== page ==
The 7 Habits of Highly Effective Customer Experience Leaders

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A number of weeks ago I was having a discussion about the relevance of customer experience in business strategy and I was struck by my own sense of bewilderment regarding the simplicity and clarity of this discussion.  Yet many companies still have massive blind spots with regards to the customer experience that they are manifesting.  If you ask most executives what their desired customer experience is, generally you do not get a clear and concise answer.  This lack of awareness opens your business to unnecessary risk and vulnerability.  The good news is, customer experience principles are not rocket science, in fact they are very logical in nature.  The complexity is a result of the human science that is commonly misunderstood or neglected all together.  It is what shapes customer experience yet very few are tackling this conundrum head on.

Stephen Covey’s 7 Habits of Highly Effective People principles are simplistic and highly obvious, yet powerful because they are mindful of human science.  I pulled out my old 7 habits chart and then redrew it through the lens of customer experience.  My point in doing this is to illustrate that the concepts and principles of customer experience are as simplistic and highly obvious as Covey’s principles.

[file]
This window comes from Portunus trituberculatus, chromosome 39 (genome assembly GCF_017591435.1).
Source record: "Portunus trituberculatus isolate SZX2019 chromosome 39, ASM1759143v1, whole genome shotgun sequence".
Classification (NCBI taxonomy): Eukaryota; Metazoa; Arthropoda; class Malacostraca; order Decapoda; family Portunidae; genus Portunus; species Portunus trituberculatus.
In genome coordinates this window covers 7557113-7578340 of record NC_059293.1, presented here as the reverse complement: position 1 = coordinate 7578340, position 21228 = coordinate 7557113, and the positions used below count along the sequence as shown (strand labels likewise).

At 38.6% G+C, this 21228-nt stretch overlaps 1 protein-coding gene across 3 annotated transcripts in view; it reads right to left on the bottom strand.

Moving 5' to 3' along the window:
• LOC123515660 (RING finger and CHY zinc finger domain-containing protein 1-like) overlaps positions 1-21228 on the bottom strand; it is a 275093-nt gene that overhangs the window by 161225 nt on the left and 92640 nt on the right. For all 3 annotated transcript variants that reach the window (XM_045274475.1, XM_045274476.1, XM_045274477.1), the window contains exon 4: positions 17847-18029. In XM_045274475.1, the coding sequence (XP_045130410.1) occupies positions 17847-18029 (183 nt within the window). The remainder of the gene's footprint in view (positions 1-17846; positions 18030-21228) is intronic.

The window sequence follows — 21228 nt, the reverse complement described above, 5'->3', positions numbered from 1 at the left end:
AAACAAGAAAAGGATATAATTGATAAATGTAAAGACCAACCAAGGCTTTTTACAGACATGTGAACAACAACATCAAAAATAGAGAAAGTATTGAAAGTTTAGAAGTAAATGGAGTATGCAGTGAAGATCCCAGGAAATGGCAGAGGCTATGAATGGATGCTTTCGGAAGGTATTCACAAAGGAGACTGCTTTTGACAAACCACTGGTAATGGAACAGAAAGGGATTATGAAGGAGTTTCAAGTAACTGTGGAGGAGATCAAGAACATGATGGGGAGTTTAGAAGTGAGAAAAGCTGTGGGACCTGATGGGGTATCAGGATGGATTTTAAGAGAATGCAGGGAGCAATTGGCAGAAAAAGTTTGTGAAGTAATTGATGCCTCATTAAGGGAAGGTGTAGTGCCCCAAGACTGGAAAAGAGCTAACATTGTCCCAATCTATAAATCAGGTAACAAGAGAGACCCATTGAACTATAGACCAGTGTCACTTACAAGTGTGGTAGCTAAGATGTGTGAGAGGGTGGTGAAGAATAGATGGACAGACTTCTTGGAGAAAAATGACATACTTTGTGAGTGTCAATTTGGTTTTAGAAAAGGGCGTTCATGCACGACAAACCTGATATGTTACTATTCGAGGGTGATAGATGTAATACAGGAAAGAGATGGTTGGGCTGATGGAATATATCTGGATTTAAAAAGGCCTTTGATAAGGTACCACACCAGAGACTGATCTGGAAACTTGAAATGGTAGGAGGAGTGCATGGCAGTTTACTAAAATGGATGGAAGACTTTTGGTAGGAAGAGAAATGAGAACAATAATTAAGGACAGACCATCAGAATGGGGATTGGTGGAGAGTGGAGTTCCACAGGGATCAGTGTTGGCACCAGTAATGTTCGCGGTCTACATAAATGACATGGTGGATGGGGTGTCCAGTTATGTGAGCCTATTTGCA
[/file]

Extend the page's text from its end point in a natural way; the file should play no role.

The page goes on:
Covey then introduced the 8th Habit From Effectiveness to Greatness.  In essence the 8th habit is about finding your voice and inspiring others to find theirs.  This habit reinvented through the lens of customer experience becomes “find the voice of your customer and inspire your employees to integrate and honour it”.

The 8th principle is where the real complexities of human science surface within the practice of customer experience.  The recognition of the relevance of customer experience is merely turning the lights on, creating awareness of what might feel quite obvious.

The art and true value of customer experience disciplines happens within the 8th habit moving from effectiveness to greatness.  Many companies want and expect the results of  the 8th habit right out of the gate, but it is important to first recognize and master the 7 habits.  Then expect the real hard work to begin once you start to navigate into the 8th habit.  This will be an iterative journey, one of continual improvement that requires mindfulness, endurance, humility and creativity.

Is your customer experience journey mindful of human science?

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